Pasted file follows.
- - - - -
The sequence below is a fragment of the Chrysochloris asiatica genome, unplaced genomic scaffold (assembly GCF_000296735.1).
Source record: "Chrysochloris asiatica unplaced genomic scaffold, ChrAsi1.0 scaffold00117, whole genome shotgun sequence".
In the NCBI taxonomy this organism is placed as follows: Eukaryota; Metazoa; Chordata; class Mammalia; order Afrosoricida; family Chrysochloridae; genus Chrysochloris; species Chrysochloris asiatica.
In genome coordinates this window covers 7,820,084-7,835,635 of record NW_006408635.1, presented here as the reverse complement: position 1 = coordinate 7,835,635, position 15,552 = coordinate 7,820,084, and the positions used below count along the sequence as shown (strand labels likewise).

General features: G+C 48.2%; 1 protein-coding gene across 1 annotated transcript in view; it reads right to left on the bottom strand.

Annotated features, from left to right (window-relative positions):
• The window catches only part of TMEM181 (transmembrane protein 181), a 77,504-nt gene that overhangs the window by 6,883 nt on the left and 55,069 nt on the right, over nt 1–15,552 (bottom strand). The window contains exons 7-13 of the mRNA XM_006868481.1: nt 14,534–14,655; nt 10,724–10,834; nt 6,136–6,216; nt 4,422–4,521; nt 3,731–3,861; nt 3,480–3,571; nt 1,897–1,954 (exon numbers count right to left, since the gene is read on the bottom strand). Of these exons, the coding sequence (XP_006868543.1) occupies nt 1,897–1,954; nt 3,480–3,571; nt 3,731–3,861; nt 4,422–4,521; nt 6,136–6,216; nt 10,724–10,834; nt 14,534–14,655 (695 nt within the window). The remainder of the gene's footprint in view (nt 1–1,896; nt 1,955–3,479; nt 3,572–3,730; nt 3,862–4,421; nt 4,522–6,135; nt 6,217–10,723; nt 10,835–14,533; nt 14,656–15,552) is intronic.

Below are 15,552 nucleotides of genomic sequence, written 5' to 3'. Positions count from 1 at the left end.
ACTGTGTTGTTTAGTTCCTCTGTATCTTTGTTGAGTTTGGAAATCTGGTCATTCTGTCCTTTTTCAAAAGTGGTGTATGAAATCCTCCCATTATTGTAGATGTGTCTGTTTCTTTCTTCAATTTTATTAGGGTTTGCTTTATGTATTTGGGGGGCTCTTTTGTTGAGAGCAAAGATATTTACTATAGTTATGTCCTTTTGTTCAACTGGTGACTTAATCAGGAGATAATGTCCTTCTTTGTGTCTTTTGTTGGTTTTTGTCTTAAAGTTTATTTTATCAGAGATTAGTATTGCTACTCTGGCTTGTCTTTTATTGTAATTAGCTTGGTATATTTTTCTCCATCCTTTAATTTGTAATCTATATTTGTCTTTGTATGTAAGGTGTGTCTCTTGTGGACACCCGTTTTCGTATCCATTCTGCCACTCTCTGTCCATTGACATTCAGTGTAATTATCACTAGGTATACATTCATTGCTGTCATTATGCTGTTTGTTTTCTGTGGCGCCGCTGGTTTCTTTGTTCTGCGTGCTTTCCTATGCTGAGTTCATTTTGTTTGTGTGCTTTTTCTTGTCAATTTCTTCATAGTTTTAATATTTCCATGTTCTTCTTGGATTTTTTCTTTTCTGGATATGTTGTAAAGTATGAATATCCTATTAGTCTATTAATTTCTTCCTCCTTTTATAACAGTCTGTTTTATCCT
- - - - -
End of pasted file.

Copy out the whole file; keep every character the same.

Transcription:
The sequence below is a fragment of the Chrysochloris asiatica genome, unplaced genomic scaffold (assembly GCF_000296735.1).
Source record: "Chrysochloris asiatica unplaced genomic scaffold, ChrAsi1.0 scaffold00117, whole genome shotgun sequence".
In the NCBI taxonomy this organism is placed as follows: Eukaryota; Metazoa; Chordata; class Mammalia; order Afrosoricida; family Chrysochloridae; genus Chrysochloris; species Chrysochloris asiatica.
In genome coordinates this window covers 7,820,084-7,835,635 of record NW_006408635.1, presented here as the reverse complement: position 1 = coordinate 7,835,635, position 15,552 = coordinate 7,820,084, and the positions used below count along the sequence as shown (strand labels likewise).

General features: G+C 48.2%; 1 protein-coding gene across 1 annotated transcript in view; it reads right to left on the bottom strand.

Annotated features, from left to right (window-relative positions):
• The window catches only part of TMEM181 (transmembrane protein 181), a 77,504-nt gene that overhangs the window by 6,883 nt on the left and 55,069 nt on the right, over nt 1–15,552 (bottom strand). The window contains exons 7-13 of the mRNA XM_006868481.1: nt 14,534–14,655; nt 10,724–10,834; nt 6,136–6,216; nt 4,422–4,521; nt 3,731–3,861; nt 3,480–3,571; nt 1,897–1,954 (exon numbers count right to left, since the gene is read on the bottom strand). Of these exons, the coding sequence (XP_006868543.1) occupies nt 1,897–1,954; nt 3,480–3,571; nt 3,731–3,861; nt 4,422–4,521; nt 6,136–6,216; nt 10,724–10,834; nt 14,534–14,655 (695 nt within the window). The remainder of the gene's footprint in view (nt 1–1,896; nt 1,955–3,479; nt 3,572–3,730; nt 3,862–4,421; nt 4,522–6,135; nt 6,217–10,723; nt 10,835–14,533; nt 14,656–15,552) is intronic.

Below are 15,552 nucleotides of genomic sequence, written 5' to 3'. Positions count from 1 at the left end.
ACTGTGTTGTTTAGTTCCTCTGTATCTTTGTTGAGTTTGGAAATCTGGTCATTCTGTCCTTTTTCAAAAGTGGTGTATGAAATCCTCCCATTATTGTAGATGTGTCTGTTTCTTTCTTCAATTTTATTAGGGTTTGCTTTATGTATTTGGGGGGCTCTTTTGTTGAGAGCAAAGATATTTACTATAGTTATGTCCTTTTGTTCAACTGGTGACTTAATCAGGAGATAATGTCCTTCTTTGTGTCTTTTGTTGGTTTTTGTCTTAAAGTTTATTTTATCAGAGATTAGTATTGCTACTCTGGCTTGTCTTTTATTGTAATTAGCTTGGTATATTTTTCTCCATCCTTTAATTTGTAATCTATATTTGTCTTTGTATGTAAGGTGTGTCTCTTGTGGACACCCGTTTTCGTATCCATTCTGCCACTCTCTGTCCATTGACATTCAGTGTAATTATCACTAGGTATACATTCATTGCTGTCATTATGCTGTTTGTTTTCTGTGGCGCCGCTGGTTTCTTTGTTCTGCGTGCTTTCCTATGCTGAGTTCATTTTGTTTGTGTGCTTTTTCTTGTCAATTTCTTCATAGTTTTAATATTTCCATGTTCTTCTTGGATTTTTTCTTTTCTGGATATGTTGTAAAGTATGAATATCCTATTAGTCTATTAATTTCTTCCTCCTTTTATAACAGTCTGTTTTATCCT